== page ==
Southwest Airlines is Burning Through Less Cash, but Warns of Another Slump in Recovery

Nov. 12, 2020

Southwest Airlines said gradual improvements in the air travel recovery during the last three months have stalled in recent weeks and it’s unclear if a surge in COVID-19 cases nationwide has passengers nervous about flying again.

Dallas-based Southwest noted the uneven recovery in an update to investors Thursday morning, saying that it has reduced its daily cash burn to $10 million a day and that it still has $13.8 billion in cash in the bank.

After passenger willingness to buy tickets again between August and October led to signs of hope at Southwest, “the company has experienced a deceleration in improving revenue trends for November and December 2020 in recent weeks."

“While the Company expected the election to impact trends, it is unclear whether the softness in booking trends is also a direct result of the recent rise in COVID-19 cases,” Southwest said in the update.

The update comes as Southwest continues to try to broaden its customer bases, adding new destinations sometimes in competition with other airports it flies to. On Thursday, Southwest announced it would start flying to Sarasota Bradenton International Airport in Florida in the first quarter of 2021, only a few miles from Tampa.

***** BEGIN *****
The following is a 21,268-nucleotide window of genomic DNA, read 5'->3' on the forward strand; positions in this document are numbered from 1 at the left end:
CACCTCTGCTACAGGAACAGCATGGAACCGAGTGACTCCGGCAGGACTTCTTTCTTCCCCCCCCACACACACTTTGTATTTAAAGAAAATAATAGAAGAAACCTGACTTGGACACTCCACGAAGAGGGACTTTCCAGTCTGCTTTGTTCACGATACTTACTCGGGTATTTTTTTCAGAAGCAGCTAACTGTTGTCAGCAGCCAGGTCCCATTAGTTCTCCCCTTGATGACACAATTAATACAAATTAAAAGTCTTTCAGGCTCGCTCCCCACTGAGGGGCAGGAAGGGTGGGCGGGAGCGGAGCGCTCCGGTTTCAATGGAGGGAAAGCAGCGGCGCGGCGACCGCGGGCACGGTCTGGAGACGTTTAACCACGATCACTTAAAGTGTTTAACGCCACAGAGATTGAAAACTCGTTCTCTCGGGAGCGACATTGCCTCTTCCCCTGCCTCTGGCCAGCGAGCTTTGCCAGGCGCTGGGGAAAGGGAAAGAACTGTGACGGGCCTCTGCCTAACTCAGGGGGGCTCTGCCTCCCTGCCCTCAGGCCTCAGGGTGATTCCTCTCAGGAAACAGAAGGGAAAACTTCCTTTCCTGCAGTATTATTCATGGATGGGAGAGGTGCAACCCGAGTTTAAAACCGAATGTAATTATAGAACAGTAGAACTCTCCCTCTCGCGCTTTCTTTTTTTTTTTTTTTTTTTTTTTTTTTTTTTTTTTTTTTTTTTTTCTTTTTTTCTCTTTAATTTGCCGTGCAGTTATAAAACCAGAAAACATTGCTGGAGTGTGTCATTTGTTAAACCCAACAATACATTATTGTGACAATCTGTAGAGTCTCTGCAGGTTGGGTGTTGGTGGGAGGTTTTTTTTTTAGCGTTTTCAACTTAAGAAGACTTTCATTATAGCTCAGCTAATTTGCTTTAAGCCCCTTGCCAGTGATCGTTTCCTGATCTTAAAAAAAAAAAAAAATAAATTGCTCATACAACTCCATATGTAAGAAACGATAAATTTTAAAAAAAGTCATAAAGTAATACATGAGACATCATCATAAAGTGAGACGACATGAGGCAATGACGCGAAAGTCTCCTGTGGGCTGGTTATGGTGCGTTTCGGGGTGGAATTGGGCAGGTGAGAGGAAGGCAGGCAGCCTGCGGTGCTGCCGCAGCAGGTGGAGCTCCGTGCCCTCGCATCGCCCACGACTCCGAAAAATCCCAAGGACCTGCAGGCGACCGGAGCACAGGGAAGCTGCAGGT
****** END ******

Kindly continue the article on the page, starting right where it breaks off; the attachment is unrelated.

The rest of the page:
The carrier still said that revenue will be down 60 to 65% in November and December compared to a year ago, while its capacity will be down about 40%. Southwest has about $13.6 billion in cash left on hand including short-term investments. However, nearly all of its cash comes from $13.4 billion it’s raised in debt, aircraft leaseback deals, stock offerings and the $3.4 billion in government stimulus it received.

Southwest’s report on Thursday is just another indicator of how uneven the air travel recovery has been since the pandemic started in mid-March. A new report from Skift Research said that only 38% of American’s traveled in October and only 6% flew on an airplane. October also marked the smallest monthly increase in travel since the pandemic’s low point in April.

Airport passenger tracking data from TSA shows that traveler number is still down more than 60% compared to a year ago and travel during the middle of the week is often far worse.

“Passenger demand and booking trends remain primarily leisure-oriented and inconsistent by region, and the company continues to plan for multiple scenarios for its fleet and capacity plans,” Southwest said.

Airlines have gotten some positive signs for a travel recovery with news of a possible vaccine in development and a report last week from Harvard University researchers showing that the chances for COVID-19 transmission on airplanes are low.

The report also comes amid tense negotiations with union employees with the company asking for a 10% wage cut. While the company asked for a deal by the end of October, union members have been hesitant to accept salary reductions and negotiations continue. Last week, Southwest said it was issuing furlough warnings for 42 material specialists.


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